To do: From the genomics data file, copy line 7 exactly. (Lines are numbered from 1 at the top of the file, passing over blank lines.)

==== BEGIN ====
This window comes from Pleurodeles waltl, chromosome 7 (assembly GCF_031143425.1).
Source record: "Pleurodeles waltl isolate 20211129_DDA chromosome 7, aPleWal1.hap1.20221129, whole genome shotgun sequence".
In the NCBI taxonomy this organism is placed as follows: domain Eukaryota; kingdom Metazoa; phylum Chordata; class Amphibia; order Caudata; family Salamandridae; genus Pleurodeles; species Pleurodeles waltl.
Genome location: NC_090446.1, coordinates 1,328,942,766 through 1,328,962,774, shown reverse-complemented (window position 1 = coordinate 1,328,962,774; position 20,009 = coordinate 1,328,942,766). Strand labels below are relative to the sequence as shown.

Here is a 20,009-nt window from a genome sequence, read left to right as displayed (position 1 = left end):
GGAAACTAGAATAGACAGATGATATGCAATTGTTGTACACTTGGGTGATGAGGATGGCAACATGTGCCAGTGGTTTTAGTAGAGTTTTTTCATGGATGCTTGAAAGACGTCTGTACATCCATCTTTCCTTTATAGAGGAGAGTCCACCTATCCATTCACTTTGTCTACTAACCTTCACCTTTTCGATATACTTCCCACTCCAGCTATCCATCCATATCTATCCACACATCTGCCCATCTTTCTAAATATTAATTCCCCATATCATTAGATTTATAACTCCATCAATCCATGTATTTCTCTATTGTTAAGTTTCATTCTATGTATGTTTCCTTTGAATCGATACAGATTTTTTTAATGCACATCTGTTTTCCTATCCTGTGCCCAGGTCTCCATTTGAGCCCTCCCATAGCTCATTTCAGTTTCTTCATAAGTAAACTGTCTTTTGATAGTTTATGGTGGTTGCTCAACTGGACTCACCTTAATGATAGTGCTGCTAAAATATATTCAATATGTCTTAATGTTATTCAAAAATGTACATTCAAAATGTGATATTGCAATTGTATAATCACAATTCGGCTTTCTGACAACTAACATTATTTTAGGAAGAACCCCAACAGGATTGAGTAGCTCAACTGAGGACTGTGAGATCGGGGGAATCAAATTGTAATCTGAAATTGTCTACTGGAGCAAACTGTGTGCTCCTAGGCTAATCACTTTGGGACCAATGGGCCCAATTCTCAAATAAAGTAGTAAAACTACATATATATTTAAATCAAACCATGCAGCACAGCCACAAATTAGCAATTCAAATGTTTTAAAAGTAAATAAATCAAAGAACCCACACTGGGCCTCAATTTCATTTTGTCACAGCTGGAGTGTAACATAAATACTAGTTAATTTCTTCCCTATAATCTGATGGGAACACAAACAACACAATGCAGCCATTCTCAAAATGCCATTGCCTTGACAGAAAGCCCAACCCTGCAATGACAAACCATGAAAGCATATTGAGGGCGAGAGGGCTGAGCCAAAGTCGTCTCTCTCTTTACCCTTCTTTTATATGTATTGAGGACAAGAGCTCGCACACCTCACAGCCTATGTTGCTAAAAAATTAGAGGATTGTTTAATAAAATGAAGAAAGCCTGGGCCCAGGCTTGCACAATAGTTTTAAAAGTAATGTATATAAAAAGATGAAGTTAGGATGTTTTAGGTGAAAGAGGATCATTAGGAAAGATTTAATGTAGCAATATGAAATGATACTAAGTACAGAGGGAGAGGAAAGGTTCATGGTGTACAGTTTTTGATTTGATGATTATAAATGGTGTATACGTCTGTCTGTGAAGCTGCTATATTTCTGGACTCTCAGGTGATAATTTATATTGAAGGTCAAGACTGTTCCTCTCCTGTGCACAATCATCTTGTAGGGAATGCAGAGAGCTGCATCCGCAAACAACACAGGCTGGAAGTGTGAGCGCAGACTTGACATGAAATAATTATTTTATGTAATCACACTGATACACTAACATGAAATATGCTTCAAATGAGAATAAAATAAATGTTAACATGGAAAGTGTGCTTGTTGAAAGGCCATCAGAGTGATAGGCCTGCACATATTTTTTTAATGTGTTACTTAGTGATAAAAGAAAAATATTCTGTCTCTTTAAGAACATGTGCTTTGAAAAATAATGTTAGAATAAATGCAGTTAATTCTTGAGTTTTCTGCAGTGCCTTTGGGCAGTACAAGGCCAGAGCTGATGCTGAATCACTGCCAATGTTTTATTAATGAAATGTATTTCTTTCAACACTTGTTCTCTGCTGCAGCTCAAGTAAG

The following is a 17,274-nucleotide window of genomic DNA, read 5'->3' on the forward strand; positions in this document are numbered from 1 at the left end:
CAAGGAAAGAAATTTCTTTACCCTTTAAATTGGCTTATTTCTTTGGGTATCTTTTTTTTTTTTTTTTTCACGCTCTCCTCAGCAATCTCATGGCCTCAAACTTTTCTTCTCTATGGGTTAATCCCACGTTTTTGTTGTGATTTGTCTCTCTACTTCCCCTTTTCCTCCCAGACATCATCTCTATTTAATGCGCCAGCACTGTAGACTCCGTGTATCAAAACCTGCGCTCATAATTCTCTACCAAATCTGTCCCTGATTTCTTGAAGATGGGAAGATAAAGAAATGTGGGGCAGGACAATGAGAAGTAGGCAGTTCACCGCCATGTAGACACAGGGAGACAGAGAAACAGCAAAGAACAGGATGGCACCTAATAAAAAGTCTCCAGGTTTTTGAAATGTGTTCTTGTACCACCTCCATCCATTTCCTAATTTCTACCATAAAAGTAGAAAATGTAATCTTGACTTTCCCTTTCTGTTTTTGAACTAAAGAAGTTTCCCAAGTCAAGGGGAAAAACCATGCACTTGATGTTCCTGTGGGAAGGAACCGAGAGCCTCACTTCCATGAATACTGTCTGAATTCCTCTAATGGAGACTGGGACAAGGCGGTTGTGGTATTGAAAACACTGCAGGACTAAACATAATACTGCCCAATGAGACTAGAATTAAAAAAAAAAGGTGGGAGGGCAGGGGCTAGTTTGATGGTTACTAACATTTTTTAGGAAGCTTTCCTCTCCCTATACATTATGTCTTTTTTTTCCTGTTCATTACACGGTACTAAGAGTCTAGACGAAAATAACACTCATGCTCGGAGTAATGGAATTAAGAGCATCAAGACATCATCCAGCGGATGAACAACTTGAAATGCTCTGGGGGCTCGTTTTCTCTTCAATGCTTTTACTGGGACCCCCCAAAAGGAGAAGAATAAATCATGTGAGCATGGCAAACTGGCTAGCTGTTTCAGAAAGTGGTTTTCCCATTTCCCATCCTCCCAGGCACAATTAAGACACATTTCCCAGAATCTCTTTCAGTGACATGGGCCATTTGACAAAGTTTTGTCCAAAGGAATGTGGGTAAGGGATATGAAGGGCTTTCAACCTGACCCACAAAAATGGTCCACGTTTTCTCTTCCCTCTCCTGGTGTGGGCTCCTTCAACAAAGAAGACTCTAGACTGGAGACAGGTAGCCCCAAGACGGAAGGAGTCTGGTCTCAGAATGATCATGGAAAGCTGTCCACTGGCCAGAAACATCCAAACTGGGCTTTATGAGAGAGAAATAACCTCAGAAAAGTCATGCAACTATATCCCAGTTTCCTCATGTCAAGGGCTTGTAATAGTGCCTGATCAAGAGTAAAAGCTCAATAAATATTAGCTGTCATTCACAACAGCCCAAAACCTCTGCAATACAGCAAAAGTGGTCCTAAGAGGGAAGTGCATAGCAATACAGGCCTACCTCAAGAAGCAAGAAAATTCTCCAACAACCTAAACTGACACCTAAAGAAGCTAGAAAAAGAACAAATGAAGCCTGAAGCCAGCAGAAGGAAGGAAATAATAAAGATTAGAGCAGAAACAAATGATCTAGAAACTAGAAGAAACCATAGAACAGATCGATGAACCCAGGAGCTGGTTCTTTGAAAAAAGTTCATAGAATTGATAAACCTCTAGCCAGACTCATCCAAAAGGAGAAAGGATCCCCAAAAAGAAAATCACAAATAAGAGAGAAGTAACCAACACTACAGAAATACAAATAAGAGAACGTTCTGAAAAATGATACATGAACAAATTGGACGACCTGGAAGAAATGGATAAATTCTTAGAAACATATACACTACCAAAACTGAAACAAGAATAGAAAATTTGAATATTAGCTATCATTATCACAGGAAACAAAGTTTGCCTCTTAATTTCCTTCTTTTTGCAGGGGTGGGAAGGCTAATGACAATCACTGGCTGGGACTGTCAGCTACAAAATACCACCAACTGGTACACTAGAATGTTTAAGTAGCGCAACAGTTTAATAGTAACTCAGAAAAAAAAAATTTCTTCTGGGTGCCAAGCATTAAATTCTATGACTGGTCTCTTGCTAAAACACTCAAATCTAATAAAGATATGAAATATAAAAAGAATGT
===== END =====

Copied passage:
The following is a 17,274-nucleotide window of genomic DNA, read 5'->3' on the forward strand; positions in this document are numbered from 1 at the left end: